A University of Utah study found that when a virgin male moth gets a whiff of female sex attractant, he’s quicker to start shivering to warm up his flight muscles, and then takes off prematurely when he’s still too cool for powerful flight. So his headlong rush to reach the female first may cost him the race.
The study illustrates the tradeoff between being quick to start flying after a female versus adequately warming up the flight muscles before starting the chase. Until the next study, it remains a mystery which moths actually reach the females: the too-cool, quick-takeoff males or the males who wait until they’re hot enough to take a shot. The latter may end up flying faster and more efficiently and win the race, despite a slow takeoff.
“What happens before flight has not been well studied,” says José Crespo, a University of Utah doctoral student in biology and first author of the new study, published online June 7 in the Journal of Experimental Biology. “To me, the story is you have a behavior – pre-flight warmup – that is switched on by smell.”
“Finding out how odors switch on behavior is critical to the whole picture,” Vickers says. “Furthermore, because insects have this amazing ability to fly, which not many animals have, finding out how flight is turned on by odor is an issue relevant to many insects. … There is a whole constellation of behaviors driven by odor, and this is true of all manner of insects” and even other animals and people.
Vickers and Crespo conducted the study with University of Utah biology Professor Franz Goller. The research was funded by the National Science Foundation and National Institutes of Health.
Crespo conducted a second set of experiments that showed cooler temperatures mean less vertical flight power or force.
In these experiments, wax was used to gently attach (not stick) an entomological pin to a moth’s thorax. The other end of the pin was attached to a force sensor, which in turn was wired to various electronics to read the results. A small Styrofoam ball was placed under the moth, which reflexively grabbed onto it with its legs. When Crespo gently pulled away the ball, the moth reflexively tried to fly upward, and the force of that effort was recorded. White and black lights – to which moths are attracted – were above the apparatus to induce the moths to fly with maximum force.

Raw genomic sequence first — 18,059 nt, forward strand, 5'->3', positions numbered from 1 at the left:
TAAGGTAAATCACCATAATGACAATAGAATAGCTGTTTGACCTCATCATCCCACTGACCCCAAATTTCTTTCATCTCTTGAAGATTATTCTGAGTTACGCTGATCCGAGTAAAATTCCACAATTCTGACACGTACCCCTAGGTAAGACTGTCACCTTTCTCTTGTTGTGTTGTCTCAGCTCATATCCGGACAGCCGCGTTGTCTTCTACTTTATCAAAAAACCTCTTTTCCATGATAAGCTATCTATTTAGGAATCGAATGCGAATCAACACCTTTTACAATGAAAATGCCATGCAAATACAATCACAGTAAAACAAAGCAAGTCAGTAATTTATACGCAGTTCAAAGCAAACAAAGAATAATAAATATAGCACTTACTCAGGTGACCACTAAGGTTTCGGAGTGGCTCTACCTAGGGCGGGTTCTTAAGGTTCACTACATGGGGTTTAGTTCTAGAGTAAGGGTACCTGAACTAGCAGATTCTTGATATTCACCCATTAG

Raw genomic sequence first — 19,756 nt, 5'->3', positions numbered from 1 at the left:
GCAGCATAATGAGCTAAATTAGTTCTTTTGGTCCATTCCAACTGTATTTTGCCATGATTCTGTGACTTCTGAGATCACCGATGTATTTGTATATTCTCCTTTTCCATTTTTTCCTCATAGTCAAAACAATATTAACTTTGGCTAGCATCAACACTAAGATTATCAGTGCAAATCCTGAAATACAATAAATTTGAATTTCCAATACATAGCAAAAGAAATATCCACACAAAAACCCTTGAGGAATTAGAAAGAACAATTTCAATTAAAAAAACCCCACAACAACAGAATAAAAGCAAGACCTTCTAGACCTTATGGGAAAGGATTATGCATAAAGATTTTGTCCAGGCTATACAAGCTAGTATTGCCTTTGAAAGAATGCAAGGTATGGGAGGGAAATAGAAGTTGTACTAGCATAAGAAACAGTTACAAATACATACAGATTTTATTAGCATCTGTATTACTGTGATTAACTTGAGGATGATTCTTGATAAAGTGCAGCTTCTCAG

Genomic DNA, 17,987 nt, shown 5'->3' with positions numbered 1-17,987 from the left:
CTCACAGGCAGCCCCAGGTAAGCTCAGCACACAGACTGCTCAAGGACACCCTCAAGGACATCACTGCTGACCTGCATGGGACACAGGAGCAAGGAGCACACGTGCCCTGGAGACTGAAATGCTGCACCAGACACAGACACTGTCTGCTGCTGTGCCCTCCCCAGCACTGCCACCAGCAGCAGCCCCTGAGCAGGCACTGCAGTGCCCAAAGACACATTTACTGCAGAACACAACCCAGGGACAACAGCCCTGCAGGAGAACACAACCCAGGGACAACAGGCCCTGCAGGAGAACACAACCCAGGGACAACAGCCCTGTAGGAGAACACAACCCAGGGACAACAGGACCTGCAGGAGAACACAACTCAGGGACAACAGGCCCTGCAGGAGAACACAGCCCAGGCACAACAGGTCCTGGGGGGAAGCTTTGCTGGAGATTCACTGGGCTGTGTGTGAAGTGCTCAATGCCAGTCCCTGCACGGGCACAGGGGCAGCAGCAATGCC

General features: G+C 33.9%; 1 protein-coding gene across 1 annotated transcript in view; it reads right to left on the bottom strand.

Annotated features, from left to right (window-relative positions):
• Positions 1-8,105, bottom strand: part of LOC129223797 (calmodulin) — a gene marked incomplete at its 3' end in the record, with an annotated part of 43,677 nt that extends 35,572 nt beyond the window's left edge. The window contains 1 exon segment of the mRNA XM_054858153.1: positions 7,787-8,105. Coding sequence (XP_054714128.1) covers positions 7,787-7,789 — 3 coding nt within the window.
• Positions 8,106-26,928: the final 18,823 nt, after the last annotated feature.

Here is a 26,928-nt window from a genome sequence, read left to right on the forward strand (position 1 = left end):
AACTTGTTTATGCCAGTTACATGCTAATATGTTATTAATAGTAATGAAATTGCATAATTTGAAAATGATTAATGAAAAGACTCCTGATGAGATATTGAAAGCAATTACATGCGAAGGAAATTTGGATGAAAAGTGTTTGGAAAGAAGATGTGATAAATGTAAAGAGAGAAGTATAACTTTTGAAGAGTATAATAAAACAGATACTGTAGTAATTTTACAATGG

The test was repeated in small temperature increments, showing how warm a moth thorax must be for maximum flight power – about 90 degrees Fahrenheit – and that those in the study took off too cool at about 82 degrees Fahrenheit.
Crespo says moths “are well-known for ‘scramble competition.’ When the female is advertising the pheromone in a field, that pheromone is probably going to be detected by several males, and they’re going to try to compete and get to the female first. You can see how it might be advantageous to take off sooner and try to get to the female first.”“However,” he adds, “if you take off with a lower temperature, we show you have less maximum power in flight, so we think there is a compromise between heating up faster to a lower temperature to arrive at that female first, or waiting a little longer to heat up to a higher temperature and make sure you’re going to make it to the female.”
“It’s costly to fly, to jump into a relationship,” he says.Video and infrared video of a moth warming up may be viewed at:
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